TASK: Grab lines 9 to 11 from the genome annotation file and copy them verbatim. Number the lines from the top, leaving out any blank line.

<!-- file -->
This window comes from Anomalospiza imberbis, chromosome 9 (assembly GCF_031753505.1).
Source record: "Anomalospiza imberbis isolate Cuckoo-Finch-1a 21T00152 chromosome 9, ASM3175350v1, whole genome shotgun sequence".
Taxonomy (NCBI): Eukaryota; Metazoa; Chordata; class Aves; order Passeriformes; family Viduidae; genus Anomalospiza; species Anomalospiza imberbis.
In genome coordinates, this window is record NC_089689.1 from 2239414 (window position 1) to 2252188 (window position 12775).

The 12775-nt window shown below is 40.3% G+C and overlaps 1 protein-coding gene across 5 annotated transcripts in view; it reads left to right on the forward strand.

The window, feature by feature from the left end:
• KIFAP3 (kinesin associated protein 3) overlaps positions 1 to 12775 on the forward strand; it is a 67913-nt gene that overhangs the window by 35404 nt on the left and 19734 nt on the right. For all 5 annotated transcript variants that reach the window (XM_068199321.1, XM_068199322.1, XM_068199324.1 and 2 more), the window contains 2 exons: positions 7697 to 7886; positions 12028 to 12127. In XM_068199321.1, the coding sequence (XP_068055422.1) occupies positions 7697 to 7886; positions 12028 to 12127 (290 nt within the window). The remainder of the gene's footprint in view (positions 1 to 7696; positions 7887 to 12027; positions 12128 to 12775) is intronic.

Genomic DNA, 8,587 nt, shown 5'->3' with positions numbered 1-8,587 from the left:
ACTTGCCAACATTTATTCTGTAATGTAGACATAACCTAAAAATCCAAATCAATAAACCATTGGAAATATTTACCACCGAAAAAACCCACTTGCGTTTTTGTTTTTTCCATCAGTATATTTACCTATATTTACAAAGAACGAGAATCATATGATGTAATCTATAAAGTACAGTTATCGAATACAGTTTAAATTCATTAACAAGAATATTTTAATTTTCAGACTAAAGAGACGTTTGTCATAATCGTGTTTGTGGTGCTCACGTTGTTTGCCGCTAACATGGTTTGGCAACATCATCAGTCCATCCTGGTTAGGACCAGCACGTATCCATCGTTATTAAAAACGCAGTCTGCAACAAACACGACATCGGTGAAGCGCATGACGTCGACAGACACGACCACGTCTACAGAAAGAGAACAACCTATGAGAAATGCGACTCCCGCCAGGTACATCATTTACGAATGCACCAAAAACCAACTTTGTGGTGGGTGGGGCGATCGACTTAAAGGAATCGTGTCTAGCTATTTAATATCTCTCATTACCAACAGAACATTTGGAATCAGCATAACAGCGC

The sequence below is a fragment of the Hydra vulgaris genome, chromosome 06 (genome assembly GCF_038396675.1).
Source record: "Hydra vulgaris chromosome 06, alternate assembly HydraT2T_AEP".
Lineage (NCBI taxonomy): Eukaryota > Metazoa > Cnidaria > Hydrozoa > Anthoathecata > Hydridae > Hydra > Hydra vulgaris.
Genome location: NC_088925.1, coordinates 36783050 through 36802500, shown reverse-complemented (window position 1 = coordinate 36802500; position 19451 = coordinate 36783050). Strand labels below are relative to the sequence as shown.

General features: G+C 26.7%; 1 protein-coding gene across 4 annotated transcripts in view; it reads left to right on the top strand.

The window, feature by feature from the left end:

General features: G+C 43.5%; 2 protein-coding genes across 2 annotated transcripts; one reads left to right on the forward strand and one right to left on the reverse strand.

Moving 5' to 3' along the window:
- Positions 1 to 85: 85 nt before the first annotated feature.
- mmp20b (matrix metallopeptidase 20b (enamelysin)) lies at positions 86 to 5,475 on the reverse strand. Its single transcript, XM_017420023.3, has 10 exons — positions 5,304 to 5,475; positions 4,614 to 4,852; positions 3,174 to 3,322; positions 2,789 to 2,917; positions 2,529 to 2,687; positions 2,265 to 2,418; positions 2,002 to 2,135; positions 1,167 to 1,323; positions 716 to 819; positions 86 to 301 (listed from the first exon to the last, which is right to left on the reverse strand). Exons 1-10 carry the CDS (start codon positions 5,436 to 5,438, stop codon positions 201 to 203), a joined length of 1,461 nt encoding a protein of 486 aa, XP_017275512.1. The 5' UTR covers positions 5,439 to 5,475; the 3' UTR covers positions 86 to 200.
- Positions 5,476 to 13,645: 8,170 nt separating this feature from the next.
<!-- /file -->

ACTTGCCAACATTTATTCTGTAATGTAGACATAACCTAAAAATCCAAATCAATAAACCATTGGAAATATTTACCACCGAAAAAACCCACTTGCGTTTTTGTTTTTTCCATCAGTATATTTACCTATATTTACAAAGAACGAGAATCATATGATGTAATCTATAAAGTACAGTTATCGAATACAGTTTAAATTCATTAACAAGAATATTTTAATTTTCAGACTAAAGAGACGTTTGTCATAATCGTGTTTGTGGTGCTCACGTTGTTTGCCGCTAACATGGTTTGGCAACATCATCAGTCCATCCTGGTTAGGACCAGCACGTATCCATCGTTATTAAAAACGCAGTCTGCAACAAACACGACATCGGTGAAGCGCATGACGTCGACAGACACGACCACGTCTACAGAAAGAGAACAACCTATGAGAAATGCGACTCCCGCCAGGTACATCATTTACGAATGCACCAAAAACCAACTTTGTGGTGGGTGGGGCGATCGACTTAAAGGAATCGTGTCTAGCTATTTAATATCTCTCATTACCAACAGAACATTTGGAATCAGCATAACAGCGC

The sequence below is a fragment of the Hydra vulgaris genome, chromosome 06 (genome assembly GCF_038396675.1).
Source record: "Hydra vulgaris chromosome 06, alternate assembly HydraT2T_AEP".